• D. The method of any one of the previous sentences wherein the orienting step provides an oriented seamless tube having a void content of at least any of 20, 25, 30, 35, and 40%.
    • E. The method of any one of the previous sentences wherein the orienting step increases the void content of the seamless tube by at least any of 1, 2, 3, 5, 8, 10 percentage points.
    • F. The method of any one of the previous sentences wherein the orienting step occurs while submerging the seamless tube under water.
    • G. The method of sentence F wherein the oriented seamless tube is subsequently dried to increase the void content by at least any of 1, 2, 3, 5, 8, 10 percentage points.
    • H. The method of any one of the previous sentences wherein the nylon-6 content has a weighted average viscosity number of at most any of the following: 230, 220, 215, 210, 200, 190, 185, and 180 ml/g.
    • I. The method of any one of the previous sentences wherein the nylon-6 content has a weighted average viscosity number of at least any of the following: 155, 160, 165, 170, and 175 ml/g.
    • J. The method of any one of the previous sentences wherein the mixture comprises:
  • [0067]
    at least any of 45, 50, 55, 60, 65, 70, 75, 80, and 85%, based on the weight of the mixture, of one or more nylon-6 grades having a viscosity number of less than 165 ml/g; and
  • [0068]
    at least any of 5, 10, 15, 20, 25, 30, 35, 40, and 45%, based on the weight of the mixture, of one or more nylon-6 grades having a viscosity number of at least 165 ml/g.
    • K. The method of any one of the previous sentences wherein the mixture comprises less than 1%, by weight of the mixture, of one or more water-soluble compounds selected from polyvinyl alcohol, poly(alkylene glycols), polyvinylpyrrolidone, copolymers of vinylpyrrolidone with at least one alpha, beta-olefinically unsaturated monomer building block, (co)polymers of acrylic acid, and (co)polymers of acrylamide.
    • L. The method of any one of the previous sentences wherein the mixture is substantially free of water-soluble compounds selected from one or more water-soluble compounds selected from polyvinyl alcohol, poly(alkylene glycols), polyvinylpyrrolidone, copolymers of vinylpyrrolidone with at least one alpha, beta-olefinically unsaturated monomer building block, (co)polymers of acrylic acid, and (co)polymers of acrylamide.
    • M. The method of any one of the previous sentences wherein the mixture comprises less than 1% water-soluble synthetic polymers, based on the weight of the mixture.
    • N. The method of any one of the previous sentences wherein the mixture is substantially free of water-soluble synthetic polymers.
    • O. The method of any one of the previous sentences wherein the oriented seamless tube has a burst pressure of at least any of the following: 4, 5, 6, 7, 8, 10, 12, and 14 psig.
    • P. The method of any one of the previous sentences wherein the oriented seamless tube has a water transmission rate for an 8 hour hang time of at least any of 24, 28, 30, 35, 40, 50, 80, 100, 120, and 150 g/m2/hr and/or at most any of 24, 28, 30, 35, 40, 50, 80, 100, 120, and 150 g/m2/hr.
    • Q. The method of any one of the previous sentences wherein the oriented seamless tube has a wall thickness of at least any of 20, 30, 40, 50, 80, 100, 150, and 200 microns.
    • R. The method of any one of the previous sentences wherein the oriented seamless tube is monolayer.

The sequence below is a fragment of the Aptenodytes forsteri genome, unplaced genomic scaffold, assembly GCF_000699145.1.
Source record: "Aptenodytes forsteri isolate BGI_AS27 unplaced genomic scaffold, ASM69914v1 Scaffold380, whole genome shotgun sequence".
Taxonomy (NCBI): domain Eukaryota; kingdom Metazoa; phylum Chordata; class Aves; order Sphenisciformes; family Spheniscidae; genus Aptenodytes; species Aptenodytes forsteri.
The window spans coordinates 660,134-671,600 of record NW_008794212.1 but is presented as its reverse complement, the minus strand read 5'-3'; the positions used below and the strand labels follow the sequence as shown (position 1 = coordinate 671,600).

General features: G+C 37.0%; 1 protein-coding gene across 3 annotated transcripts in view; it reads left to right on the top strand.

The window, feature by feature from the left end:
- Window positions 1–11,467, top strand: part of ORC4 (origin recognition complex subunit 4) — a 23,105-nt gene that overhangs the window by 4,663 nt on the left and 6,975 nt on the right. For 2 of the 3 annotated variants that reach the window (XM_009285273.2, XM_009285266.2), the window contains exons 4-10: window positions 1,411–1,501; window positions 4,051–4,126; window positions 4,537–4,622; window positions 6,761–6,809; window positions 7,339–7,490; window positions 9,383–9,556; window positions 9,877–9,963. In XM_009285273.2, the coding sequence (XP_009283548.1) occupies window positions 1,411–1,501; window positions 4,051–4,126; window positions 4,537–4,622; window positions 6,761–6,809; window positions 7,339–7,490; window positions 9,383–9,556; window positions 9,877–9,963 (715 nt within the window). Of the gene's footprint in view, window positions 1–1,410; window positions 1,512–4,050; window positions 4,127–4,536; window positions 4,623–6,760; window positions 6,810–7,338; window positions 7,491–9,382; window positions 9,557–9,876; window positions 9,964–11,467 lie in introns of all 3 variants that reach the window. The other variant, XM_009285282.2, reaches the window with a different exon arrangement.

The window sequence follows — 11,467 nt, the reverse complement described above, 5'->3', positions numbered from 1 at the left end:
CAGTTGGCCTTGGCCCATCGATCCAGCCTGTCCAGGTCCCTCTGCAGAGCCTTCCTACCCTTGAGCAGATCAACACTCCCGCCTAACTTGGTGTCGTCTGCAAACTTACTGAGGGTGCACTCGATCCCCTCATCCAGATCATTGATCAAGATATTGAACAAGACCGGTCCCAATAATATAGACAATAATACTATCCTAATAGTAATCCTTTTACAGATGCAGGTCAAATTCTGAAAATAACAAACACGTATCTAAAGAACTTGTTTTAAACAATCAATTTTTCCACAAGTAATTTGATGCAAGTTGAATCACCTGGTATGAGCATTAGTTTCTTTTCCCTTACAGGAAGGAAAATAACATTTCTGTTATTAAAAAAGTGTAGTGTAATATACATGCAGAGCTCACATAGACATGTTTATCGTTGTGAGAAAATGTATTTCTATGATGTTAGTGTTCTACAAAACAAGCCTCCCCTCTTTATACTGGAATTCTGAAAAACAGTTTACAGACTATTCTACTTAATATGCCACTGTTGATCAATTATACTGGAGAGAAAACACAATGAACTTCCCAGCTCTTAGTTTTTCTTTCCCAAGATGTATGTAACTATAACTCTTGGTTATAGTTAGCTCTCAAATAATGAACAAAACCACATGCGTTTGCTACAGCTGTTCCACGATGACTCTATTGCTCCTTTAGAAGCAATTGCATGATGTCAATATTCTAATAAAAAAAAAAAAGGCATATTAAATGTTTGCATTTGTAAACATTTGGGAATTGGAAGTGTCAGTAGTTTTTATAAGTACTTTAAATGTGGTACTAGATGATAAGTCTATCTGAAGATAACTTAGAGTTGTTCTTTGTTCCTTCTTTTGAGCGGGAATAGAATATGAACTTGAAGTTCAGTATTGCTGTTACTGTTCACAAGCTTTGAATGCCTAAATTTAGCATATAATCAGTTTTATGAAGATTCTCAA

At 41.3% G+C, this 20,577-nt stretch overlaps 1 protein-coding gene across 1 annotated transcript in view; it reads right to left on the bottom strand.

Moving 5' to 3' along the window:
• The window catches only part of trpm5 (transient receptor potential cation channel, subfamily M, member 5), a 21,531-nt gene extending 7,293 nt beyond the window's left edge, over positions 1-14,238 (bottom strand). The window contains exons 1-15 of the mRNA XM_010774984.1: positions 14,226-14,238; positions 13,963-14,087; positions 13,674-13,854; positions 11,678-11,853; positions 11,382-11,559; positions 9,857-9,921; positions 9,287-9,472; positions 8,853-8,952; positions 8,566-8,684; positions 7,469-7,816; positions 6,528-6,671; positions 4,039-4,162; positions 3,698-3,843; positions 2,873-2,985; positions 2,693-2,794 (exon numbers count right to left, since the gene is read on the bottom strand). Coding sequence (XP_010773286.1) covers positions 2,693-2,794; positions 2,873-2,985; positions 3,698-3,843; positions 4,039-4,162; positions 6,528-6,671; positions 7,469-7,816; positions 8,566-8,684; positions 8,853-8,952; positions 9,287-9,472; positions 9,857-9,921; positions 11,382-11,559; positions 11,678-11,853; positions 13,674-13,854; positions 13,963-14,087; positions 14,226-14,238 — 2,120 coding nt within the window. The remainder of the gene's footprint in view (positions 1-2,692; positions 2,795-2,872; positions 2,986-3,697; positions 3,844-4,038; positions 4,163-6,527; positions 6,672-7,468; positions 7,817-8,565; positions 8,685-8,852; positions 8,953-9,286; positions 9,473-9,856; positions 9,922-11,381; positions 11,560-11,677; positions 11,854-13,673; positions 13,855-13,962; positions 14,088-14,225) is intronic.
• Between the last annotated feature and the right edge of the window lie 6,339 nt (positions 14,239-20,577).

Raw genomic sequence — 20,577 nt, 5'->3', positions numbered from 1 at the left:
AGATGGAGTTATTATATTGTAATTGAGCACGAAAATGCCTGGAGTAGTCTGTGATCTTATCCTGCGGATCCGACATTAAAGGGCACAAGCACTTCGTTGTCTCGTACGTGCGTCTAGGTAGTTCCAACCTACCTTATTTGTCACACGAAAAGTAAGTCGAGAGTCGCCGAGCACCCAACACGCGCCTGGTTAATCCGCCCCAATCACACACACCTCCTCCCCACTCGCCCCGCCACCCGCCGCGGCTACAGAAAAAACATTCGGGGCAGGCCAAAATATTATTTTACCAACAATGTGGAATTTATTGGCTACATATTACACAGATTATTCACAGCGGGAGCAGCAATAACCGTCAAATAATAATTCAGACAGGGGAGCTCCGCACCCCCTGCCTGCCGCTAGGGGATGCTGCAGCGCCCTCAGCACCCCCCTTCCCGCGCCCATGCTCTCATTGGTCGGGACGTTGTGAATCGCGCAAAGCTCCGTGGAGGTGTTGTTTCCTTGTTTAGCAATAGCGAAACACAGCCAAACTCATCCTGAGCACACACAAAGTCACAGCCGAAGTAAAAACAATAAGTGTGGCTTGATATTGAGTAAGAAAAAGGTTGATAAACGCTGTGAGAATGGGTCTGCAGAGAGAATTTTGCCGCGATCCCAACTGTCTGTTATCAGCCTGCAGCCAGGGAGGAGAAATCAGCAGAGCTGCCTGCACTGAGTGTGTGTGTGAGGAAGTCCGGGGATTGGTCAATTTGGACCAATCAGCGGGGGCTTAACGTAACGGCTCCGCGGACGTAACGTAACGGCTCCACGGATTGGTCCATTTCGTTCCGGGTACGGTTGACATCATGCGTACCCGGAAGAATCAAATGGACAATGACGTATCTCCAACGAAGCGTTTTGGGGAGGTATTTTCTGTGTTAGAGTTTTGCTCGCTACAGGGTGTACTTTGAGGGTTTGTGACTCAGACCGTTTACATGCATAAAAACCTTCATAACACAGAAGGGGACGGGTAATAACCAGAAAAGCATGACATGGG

• S. The method of any one of the previous sentences wherein the cellulose fiber has an average fiber length of at least any of 10, 20, 30, 50, 75, 90, 100, 125, 150, 175, 200, 225, and 250 microns.
    • T. The method of any one of the previous sentences wherein the mixture comprises at least any of 10, 12, 15, 18, 20, 22, 25, 28, 30, 32, 35, 38, 40, 42, and 45% cellulose fiber.
    • U. The method of any one of the previous sentences wherein the mixture comprises at least any of 50, 60, 70, 80, and 85% of nylon-6 content, based on the weight of the mixture.
    • V. The method of any one of the previous sentences wherein the mixture comprises at most any of 55, 60, 70, 80, and 90% of nylon-6 content, based on the weight of the mixture.
    • W. The method of any one of the previous sentences wherein the extruding step comprises extruding with a twin screw extruder.
    • X. The method of any one of the previous sentences wherein the extruding step does not use extensional flow mixing.
    • Y. A food casing made by the method of any one of the previous sentences.
    • AA. A method of making a food casing comprising:
  • [0085]
    cast extruding a mixture to form a cast film, the mixture comprising:
      • at least 10% of cellulose fiber based on the weight of the mixture; and
      • at least 50% of nylon-6 content based on the weight of the mixture, wherein the nylon-6 content has a weighted average viscosity number of at least 155 ml/g and at most 230 ml/g;
  • [0088]
    orienting the cast film by at least 10% in at least one direction to form an oriented film; and
      • seaming the oriented film longitudinally to form an oriented seamed tube.
    • BB. The method of sentence AA wherein the orienting step orients the cast film by at least any of 15, 20, 25, 30, 40, 50, 70, 100, 125, 150, 175, and 200% in a direction selected from machine direction, transverse direction, and both the machine and transverse directions.
    • CC. The method of any one of the previous sentences wherein the orienting step orients the cast film by at most 0% in the transverse direction.
    • DD. The method of any one of the previous sentences wherein the orienting step provides an oriented film having a void content of at least any of 20, 25, 30, 35, and 40%.
    • EE. The method of any one of the previous sentences wherein the orienting step increases the void content of the cast film by at least any of 1, 2, 3, 5, 8, 10 percentage points.